FIXED On English Wikipedia, the use of non-free (fair use) article images for navigation goes against En Wikipedia policy.

The click-through-rate metric is not air-tight and reader value is not certain.

Response:

    • It is true that click-through rates can be gamed. I (JKatz) submit that sustained click-through rates are indicative that readers are finding value, and placement at the bottom of the page, as well as some analysis of raw pagelogs above, suggest that cannibalization of blue links is not occurring. However, enough others disagree that some additional work is necessary, at least prior desktop roll-out. Here are some ideas:
  • Roll-out on some small % of anon-traffic. It is not entirely fair to test only with logged-in users a feature that is intended primarily for users who are not logged in.
  • Then, a/b test and look at overall pageviews (for those of you who find session depth to be a bad metric: please suggest a better one)
  • The, use the quick-survey feature to ask users who click on 'related pages' if they are satisfied with the results or to get feedback

This is the same as see-also and does not add additional value

Response:

  • The sustained high click through rate on mobile suggests that users are finding it valuable enough to warrant promotion. On desktop this is not yet the case--though the click-rate still exceeds any given link. (see above about obtaining better measures of reader value).
  • The best thing to do would be to combine with see also, but this is thorny and a lot of technical work. I think we should be assessing whether this is a net benefit to Wikipedia or net negative, not whether or not is a perfect solution.

Sometimes pages return anywhere from suboptimal to damaging results

Response:

  • for 'damaging' results, which are rare, editors can over-ride results. I was against mixing algorithm and editing, but the value here is now clear.
  • for 'suboptimal results', for now I think we should live with it because the readers seem to be deriving value (see below on underlined portion)

Algorithms are non-NPOV and go against our ethos OR algorithms should be adapted to community norms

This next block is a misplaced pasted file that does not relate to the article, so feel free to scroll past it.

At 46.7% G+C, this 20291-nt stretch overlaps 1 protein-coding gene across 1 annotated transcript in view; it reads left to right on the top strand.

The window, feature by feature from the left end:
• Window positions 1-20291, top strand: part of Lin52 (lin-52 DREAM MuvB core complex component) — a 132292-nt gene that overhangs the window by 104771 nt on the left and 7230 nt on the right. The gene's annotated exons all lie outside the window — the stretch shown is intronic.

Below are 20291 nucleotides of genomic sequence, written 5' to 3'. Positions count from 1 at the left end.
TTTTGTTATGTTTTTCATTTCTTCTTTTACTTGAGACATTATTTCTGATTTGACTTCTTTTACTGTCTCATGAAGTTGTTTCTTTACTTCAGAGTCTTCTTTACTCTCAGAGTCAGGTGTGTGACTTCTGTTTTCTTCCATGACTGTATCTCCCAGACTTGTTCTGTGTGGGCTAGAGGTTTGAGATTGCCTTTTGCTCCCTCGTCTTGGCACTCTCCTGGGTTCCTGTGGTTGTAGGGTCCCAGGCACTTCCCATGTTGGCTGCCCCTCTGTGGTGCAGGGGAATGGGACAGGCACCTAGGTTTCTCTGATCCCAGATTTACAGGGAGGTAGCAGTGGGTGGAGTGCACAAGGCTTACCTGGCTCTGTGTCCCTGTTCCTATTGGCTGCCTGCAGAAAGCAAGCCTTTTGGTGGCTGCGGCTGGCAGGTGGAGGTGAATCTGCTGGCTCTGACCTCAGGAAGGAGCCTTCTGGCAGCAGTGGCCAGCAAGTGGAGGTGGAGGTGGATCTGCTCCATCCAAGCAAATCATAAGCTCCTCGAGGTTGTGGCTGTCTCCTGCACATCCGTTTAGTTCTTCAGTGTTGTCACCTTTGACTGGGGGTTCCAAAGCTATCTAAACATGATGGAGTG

Response:

  • In the FAQ, we have pasted put a link to the code somewhere and describe the variables/logic? Ultimately, a solution might be to allow each community to tweak the weighting to their needs, but I think that is not warranted by the value of this feature at this point. How do you feel about transparency with regard to the algorithm logic as a solution?
  • we might want to denote that they are machine-driven somewhere to clarify. Is this a blocker?

In German and maybe Russian, the tool may violate a principle against 'Themenring' policy

Response:

  • I see no reason why we should push on these wikis if they don't want it, but have asked community members to poll their wikis and find out if the concerns are representative

The community was not consulted first and we would have helped you avoid major pitfalls.

Response:

  • Unfortunately, yes. We thought since this worked on apps it was a no-brainer, but we clearly misjudged. Given that we obviously made a mistake here, and are making an attempt to improve moving forward both with this feature and others, we hope that you can help us move forward together.


Success criteria[edit]

  •  %CTR (click through rate, clicks/views) is higher than 10%.
  • Ideally, we will be able to ensure that these clicks are not-cannibalistic (increasing overall clicks as opposed to taking clicks from blue links)

Roadmap[edit]

Prototyping[edit]

This will be tested in beta first.

MVP[edit]

A user reaching the bottom of an article is shown the title and lead image for 3 articles that relate to the article they just finished. We are able to measure the engagement clicks/impressions with this feature.

User Stories[edit]

A user reaching the bottom of an article is shown the title and lead image for 3 articles that relate to the article they just finished so that they can continue reading about that topic. Someone editing a Wikipedia article can manually change the article suggestions using wikitext so that they can correct any erroneous or sub-optimal suggestions. A project stakeholder (such as PM or data analysis) is able to measure the engagement clicks/impressions with this feature so they can determine if it is adding user value.

Metrics Implementation[edit]

We will want to track:

  • Impressions of read more suggestions (the lump--not each item suggested)
  • Clicks to read a suggested article
  • The position of article (1,2,3). Ideally: whether or not article was edited manually